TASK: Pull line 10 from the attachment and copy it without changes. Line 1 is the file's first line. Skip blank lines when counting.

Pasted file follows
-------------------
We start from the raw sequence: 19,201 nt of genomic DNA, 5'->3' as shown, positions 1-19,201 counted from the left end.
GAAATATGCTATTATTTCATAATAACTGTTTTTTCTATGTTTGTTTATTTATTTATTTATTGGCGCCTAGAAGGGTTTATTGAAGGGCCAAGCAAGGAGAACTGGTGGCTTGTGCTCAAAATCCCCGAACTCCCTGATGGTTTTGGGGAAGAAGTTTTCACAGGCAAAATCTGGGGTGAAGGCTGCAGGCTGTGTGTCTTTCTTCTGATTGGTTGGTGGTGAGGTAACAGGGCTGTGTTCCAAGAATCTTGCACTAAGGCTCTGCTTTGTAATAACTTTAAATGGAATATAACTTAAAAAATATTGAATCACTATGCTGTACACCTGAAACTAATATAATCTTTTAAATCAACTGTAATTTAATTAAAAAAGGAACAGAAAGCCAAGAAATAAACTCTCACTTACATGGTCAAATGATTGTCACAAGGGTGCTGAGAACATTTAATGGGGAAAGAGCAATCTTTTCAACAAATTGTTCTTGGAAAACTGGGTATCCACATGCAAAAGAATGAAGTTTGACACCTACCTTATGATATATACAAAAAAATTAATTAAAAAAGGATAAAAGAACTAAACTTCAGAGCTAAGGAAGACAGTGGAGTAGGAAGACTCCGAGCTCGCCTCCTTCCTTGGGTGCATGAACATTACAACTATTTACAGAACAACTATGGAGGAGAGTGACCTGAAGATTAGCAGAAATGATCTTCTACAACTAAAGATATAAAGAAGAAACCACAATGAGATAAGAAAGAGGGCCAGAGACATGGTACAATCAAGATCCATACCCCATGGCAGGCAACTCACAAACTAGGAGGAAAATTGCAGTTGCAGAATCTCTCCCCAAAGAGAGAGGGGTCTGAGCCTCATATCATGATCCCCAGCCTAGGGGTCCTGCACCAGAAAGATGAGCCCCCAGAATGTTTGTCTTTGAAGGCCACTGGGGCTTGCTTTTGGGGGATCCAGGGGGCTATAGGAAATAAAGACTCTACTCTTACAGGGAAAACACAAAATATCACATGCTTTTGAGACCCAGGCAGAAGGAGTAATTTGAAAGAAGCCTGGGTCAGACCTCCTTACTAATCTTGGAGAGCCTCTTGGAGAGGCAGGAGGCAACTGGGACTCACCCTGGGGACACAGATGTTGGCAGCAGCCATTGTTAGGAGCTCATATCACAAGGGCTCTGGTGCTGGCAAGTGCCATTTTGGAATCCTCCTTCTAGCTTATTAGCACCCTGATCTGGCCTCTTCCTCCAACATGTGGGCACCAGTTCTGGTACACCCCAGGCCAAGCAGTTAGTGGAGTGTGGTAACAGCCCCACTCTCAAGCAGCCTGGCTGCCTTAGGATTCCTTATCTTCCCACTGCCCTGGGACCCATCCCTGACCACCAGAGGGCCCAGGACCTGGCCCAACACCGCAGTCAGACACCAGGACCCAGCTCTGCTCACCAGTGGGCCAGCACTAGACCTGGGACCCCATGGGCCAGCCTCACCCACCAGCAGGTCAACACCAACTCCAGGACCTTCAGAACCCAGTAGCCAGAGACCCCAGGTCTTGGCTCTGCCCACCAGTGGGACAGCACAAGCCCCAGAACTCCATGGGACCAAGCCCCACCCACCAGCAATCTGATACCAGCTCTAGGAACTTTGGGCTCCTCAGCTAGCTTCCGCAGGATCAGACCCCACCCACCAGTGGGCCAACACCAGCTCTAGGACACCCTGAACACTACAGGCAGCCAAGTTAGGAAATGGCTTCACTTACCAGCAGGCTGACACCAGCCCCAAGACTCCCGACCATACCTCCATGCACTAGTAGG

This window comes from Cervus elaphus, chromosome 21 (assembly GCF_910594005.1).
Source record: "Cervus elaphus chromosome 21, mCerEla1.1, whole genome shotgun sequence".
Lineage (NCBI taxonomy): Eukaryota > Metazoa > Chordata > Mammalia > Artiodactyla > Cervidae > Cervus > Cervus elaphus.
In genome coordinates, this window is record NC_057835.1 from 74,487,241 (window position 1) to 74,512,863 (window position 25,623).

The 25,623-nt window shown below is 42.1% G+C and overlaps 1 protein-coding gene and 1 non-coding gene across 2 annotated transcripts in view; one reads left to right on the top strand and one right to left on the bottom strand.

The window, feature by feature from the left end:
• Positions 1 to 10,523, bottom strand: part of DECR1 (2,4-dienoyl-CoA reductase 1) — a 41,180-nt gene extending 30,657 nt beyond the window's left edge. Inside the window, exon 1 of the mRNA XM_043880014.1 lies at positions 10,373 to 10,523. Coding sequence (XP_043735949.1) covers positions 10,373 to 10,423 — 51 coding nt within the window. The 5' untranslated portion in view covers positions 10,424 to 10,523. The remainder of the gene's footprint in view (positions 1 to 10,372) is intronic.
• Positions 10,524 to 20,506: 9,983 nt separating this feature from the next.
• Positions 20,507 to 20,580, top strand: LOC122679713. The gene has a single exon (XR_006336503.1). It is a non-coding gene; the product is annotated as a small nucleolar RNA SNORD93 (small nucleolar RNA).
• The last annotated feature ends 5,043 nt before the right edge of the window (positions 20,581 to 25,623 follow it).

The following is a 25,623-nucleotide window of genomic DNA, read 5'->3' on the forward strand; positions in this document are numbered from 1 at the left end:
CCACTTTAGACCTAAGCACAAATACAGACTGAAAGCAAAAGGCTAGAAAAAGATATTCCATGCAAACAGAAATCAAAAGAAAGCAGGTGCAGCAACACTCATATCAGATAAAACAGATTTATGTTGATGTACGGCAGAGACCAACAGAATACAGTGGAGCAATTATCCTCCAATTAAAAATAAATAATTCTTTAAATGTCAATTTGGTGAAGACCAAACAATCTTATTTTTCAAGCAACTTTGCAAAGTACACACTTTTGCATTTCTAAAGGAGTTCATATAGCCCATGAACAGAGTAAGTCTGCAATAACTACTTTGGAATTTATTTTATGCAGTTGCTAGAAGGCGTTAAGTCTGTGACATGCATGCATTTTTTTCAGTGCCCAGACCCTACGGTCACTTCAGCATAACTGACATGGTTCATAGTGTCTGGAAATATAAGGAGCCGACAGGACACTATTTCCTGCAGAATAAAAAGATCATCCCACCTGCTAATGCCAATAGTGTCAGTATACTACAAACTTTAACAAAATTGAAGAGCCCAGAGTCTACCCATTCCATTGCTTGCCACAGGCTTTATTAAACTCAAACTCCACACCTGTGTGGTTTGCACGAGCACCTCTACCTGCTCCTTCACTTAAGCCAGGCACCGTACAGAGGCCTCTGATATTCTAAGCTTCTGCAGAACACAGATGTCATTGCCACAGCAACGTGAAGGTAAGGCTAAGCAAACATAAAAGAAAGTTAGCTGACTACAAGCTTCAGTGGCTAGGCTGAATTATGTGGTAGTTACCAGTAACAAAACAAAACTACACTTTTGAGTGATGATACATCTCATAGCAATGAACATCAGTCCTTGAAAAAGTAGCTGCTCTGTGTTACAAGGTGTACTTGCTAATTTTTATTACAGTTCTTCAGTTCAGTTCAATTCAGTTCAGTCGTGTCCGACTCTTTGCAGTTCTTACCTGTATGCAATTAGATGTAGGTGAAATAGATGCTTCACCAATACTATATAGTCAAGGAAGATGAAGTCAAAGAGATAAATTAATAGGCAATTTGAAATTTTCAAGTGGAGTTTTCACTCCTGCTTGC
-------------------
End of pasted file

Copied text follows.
• Positions 10,524 to 20,506: 9,983 nt separating this feature from the next.